The new head of a leading UK business organisation has called on the government to provide further help for companies through the extended lockdown announced this week.
Shevaun Haviland, director-general of the British Chambers of Commerce since March, said the decision to withdraw support for furlough payments and business rates after the government delayed the final stage of economic reopening was “disappointing”.
“It seems logical to us that if you are extending the road map then you need to extend the support to go with it,” she said, adding that this should include cash grants and a delay to the tapering of furlough cash.
The risk of a marked rise in insolvencies and redundancies as government support winds down remained high, said Haviland, as rates and wage costs starting from July kick in for many companies. “Every day that’s cash leaving businesses that can’t afford it,” she said.
Haviland joined the BCC from the Cabinet Office, where she ran the business partnerships team. She said the Chamber would be a “critical friend” to the government, offering ministers access to its 53 local chambers around the country as well as its international offices.
But she said there needed to be a greater effort to engage smaller businesses in areas such as meeting “net-zero” climate targets, given that many lacked the financial resources after building up debt during the pandemic.
She also advised the government to consider drawing up an overarching plan for business in the UK to replace the axed industrial strategy.
This could bring together policies around skills, net zero and trade, she said, pointing to questions over the future success of local elements of the industrial strategy.
“We would definitely like an overall business strategy,” she said.
Kwasi Kwarteng, business secretary, has focused on three areas — innovation, enterprise and net zero — since taking over at the start of the year. But he has faced criticism that these lack clear plans of action for the government or businesses that can be assessed independently.
The “levelling-up agenda” to reduce inequalities between different parts of the UK — another key government policy — also needed clearer definition for companies, she said: “I would not say it’s taken root. People are still questioning what it is. [Businesses] want to know what it means.”
“[Brexit] has not gone away,” said Haviland, adding that many BCC members were still struggling to manage the red tape and the cost of new rules around trade after the UK left the EU at the start of the year.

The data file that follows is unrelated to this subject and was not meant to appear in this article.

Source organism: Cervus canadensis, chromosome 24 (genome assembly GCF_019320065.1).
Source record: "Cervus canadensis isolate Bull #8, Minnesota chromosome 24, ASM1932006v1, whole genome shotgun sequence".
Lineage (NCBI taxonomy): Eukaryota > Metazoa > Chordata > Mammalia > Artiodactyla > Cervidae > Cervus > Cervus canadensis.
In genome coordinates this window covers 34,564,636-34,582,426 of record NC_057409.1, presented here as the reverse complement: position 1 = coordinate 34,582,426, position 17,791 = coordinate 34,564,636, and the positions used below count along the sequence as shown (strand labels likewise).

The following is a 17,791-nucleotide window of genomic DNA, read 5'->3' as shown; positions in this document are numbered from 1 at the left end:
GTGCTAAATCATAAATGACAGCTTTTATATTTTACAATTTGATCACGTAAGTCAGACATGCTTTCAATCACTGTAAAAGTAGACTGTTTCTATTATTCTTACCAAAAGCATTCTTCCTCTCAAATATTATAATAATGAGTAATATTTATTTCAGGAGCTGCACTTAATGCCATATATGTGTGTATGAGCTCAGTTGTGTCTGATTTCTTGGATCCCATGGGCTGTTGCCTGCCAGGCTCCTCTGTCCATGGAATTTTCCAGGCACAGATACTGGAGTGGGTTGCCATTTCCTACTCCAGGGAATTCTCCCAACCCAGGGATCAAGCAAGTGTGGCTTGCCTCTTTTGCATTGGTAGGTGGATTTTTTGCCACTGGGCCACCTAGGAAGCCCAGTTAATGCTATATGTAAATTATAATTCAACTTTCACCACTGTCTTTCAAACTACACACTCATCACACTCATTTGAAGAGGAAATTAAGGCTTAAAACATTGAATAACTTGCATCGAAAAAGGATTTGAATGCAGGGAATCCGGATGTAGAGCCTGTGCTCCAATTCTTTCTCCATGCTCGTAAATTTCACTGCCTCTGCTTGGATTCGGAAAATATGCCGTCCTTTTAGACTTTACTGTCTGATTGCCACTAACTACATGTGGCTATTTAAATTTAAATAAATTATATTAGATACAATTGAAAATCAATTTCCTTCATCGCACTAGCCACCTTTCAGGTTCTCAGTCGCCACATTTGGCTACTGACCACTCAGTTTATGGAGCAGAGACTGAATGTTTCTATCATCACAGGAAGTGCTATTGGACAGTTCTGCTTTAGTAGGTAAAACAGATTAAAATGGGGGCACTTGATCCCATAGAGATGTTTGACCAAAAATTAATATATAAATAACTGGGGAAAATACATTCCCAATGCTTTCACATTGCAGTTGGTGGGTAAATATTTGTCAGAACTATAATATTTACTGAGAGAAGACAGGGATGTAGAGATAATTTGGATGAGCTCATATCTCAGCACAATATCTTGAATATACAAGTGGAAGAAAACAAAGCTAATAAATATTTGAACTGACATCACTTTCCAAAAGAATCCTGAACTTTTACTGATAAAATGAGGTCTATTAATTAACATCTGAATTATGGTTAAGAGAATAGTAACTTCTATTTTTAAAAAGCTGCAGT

Haviland said that there were continued questions from businesses over the incoming trading rules and concerns over changes that still needed to happen, such as the replacement of EU “CE” product labelling to the UK Conformity Assessed marking at the end of the year.
The BCC wants the government to review new processes resulting from the EU-UK trade and co-operation agreement, as well as work with Europe to simplify and streamline rules to reduce the burden of paperwork and prevent delays.
This should focus initially on areas where businesses have the greatest difficulty, according to the BCC, such as VAT and rules of origin, given “existential challenges” to firms’ ability to trade with the EU.
Haviland will make her first speech at the BCC’s annual conference on Thursday, arguing that the government needs to take extra steps to boost UK trade, tackle the blockages in the skills training system and build a greener economy.
A report to be published on the same day will make a series of recommendations to help rebuild the UK economy and support businesses to recover after the pandemic.
These include requiring lenders to accept requests from companies that have borrowed money under the coronavirus business interruption loan schemes, to extend the term of loans up to 10 years; and offering a “student-loan”-like repayment schedule to pay back debt only after the company have reached profitability.
The BCC will also suggest expanding the “super-deduction” tax break scheme to a wider range of firms, and doubling investment in start-up loans from £250m to £500m.
Haviland said the recommendations would help put in place a “strong scaffolding” to allow businesses “to really focus on growth as they come out of the back end of this year”.